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Not ‘feeling it’ this Christmas?

We all know Christmas can be a tough time when you’re grieving. And even if the death of a loved one was a while back, somehow the sparkling lights and festive music can make these days bitter-sweet – or something just to ‘get through’.

If this describes how you and your family are feeling, do take a look here at our one page leaflet for some helpful tips for how to manage grief at this time of year.

Need some support?

The FiG office will be closed until 2nd January 2024. If you do need to speak with someone over the festive season, the following organisations do provide helplines:


Child Bereavement UK helpline:

Grief Encounter helpline:…/support…/helpline/

Winston’s Wish

(Please note: the opening hours of these helplines vary)

Take a look too below...

Make and talk activities

Here are a couple of ways to help your family to acknowledge grief and tough feelings over Christmas, share memories of those we have lost, and make some beautiful ornaments at the same time. Both work well for younger children, who may just be working on identifying feelings, all the way through to teens who may enjoy creating a meaningful visual memory as part of your Christmas decorations.

The first is creating some beautiful window art as explained by the team at Winston’s Wish.

The second is to create these beautiful personalised baubles (courtesy of What’s your grief?). Why not give them a go?


  1. Ribbons (at least six colours)
  2. Clear ornaments (the type you can open – preferably plastic)
  3. Strips of paper, whatever colors you like, cut thin.  If you are doing this with children who would rather draw than write, cut the paper in squares instead of strips.
  4. Beads, stars, snowflakes, or whatever other small shiny objects you can find!
  5. Markers, pens or coloured pencils.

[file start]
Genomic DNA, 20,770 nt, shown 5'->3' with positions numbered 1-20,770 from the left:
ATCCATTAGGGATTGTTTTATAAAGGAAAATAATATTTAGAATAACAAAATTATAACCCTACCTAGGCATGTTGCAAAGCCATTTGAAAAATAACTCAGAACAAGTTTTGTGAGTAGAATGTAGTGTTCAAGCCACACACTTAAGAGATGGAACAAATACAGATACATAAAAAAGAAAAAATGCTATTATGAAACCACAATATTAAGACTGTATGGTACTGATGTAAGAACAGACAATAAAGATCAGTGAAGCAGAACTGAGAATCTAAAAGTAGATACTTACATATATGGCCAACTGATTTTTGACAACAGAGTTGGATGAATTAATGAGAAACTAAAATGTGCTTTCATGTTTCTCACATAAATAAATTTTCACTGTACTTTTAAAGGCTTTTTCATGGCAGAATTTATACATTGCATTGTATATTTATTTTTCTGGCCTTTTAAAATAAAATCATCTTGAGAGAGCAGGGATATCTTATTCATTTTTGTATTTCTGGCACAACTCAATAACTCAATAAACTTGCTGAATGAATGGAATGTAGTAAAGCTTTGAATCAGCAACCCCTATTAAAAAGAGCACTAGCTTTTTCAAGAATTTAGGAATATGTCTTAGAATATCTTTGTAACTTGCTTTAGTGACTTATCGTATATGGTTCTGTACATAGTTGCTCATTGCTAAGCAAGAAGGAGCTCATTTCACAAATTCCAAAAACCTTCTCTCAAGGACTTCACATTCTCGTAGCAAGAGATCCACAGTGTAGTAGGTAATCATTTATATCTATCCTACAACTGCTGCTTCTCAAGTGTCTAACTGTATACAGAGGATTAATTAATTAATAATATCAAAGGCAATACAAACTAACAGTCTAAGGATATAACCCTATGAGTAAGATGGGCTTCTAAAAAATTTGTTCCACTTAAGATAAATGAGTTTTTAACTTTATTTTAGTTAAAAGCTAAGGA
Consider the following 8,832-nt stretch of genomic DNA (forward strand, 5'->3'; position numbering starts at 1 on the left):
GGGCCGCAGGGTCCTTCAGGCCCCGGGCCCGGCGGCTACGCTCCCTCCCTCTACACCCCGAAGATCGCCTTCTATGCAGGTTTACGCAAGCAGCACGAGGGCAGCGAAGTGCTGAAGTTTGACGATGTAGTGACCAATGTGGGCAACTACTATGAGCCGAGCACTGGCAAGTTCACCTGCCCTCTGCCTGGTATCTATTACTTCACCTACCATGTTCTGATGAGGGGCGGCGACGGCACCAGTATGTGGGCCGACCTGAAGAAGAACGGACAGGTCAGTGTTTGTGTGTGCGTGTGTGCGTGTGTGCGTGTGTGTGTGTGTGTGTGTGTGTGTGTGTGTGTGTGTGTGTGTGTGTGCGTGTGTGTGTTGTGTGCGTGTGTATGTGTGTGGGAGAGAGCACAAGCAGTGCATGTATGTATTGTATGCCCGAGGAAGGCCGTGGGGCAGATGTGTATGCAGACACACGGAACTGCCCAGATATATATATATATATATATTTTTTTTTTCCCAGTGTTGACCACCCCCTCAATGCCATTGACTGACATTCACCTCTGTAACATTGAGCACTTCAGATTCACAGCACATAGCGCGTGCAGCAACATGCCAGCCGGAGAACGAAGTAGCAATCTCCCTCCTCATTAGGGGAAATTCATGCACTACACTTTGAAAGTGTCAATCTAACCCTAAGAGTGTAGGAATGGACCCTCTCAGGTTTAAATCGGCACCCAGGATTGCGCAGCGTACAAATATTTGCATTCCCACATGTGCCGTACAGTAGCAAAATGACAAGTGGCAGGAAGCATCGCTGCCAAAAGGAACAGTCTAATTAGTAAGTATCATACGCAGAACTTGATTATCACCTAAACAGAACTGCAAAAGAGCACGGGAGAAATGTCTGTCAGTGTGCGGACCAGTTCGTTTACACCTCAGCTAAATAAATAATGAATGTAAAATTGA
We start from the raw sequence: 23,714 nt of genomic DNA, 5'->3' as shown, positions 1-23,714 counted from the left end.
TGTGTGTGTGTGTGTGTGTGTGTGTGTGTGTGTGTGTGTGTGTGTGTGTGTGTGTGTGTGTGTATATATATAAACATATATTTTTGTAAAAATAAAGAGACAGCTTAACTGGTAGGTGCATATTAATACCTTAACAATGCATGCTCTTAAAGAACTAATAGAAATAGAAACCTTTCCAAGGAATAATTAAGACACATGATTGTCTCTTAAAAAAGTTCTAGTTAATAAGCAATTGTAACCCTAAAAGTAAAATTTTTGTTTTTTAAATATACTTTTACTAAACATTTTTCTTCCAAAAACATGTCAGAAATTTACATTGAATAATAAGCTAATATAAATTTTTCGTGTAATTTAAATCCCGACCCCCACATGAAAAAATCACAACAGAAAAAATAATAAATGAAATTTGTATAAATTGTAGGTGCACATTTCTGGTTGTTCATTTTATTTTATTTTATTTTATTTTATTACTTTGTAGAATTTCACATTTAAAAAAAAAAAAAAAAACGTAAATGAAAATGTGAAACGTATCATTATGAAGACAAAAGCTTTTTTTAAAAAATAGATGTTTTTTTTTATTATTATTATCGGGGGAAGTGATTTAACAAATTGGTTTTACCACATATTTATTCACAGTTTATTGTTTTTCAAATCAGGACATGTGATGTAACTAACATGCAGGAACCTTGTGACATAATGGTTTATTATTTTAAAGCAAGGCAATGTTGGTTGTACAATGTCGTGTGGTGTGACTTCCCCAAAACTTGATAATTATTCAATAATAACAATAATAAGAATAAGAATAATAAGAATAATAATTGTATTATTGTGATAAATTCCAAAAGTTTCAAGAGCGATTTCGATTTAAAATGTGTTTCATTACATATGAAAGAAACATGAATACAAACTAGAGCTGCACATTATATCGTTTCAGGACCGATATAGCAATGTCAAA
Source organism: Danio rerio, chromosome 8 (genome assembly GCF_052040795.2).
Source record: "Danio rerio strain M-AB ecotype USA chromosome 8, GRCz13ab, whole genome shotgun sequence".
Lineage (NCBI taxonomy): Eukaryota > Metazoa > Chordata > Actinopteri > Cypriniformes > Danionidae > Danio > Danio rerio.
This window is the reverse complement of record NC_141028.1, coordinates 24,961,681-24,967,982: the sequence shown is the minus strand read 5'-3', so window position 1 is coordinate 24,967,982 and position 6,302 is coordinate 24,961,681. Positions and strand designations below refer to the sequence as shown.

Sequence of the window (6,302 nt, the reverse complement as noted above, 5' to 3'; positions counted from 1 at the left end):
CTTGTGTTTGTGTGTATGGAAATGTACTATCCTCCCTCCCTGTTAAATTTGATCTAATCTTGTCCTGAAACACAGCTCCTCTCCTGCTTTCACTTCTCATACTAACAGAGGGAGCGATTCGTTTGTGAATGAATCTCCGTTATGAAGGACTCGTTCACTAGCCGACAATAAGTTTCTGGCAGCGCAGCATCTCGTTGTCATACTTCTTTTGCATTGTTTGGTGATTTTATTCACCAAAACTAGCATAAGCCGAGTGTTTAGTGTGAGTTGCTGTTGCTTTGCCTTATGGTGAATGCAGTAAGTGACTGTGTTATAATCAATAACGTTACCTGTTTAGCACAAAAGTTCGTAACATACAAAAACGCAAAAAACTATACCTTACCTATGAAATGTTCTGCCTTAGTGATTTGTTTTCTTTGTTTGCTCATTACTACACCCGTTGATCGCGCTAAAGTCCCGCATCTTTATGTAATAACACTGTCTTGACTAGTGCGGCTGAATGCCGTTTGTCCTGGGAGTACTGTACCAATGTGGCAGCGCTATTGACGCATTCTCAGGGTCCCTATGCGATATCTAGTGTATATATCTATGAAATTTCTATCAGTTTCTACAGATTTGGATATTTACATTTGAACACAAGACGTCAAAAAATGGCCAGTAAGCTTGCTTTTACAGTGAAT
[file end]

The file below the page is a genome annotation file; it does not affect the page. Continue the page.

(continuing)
1. Cut all the ribbon up into six-inch segments
  2. Talk with your children about all the different emotions they feel when they are thinking about the person who’s died and make a list. Some common emotions with younger ones may be sad, lonely, happy, scared, angry, love etc. For older children, there may be more emotions, like yearning, guilt, regret, hope, anger etc.
  3. Assign each emotion to a different colour ribbon and lay them all out on a table.
  4. Lay out your shiny objects, whatever they may be, and label them ‘memories’.
  5. Lay out your strips of paper with markers, pens or coloured pencils.
Describing emotions


Give each child an ornament.  Explain that each ribbon is a different emotion and they should fill the ornament with the different emotions they feel when they think about the person who’s died. This is a great time to talk with younger children about feelings and help them understand that they may be feeling a wide range of different feelings, and that is okay.

Explain next that the beads represent memories.  Encourage children to think about different holiday memories they have of the person they have lost.  For each memory have them drop a bead into the ornament.  This is a great opportunity to share memories together, but if they don’t want to share that is OK too – don’t push too hard.  You could also use this as a way for you to share a memory with your child, then add a bead for each story you share with them.

Finally, allow children to write or draw anything they like on the strip of paper.  This could be a message to the person who died, a memory, or whatever else they wish.  When finished, add the paper to the ornament and close it up. Tie a ribbon to the top and you are all done!

Your personal bauble
Your personal bauble


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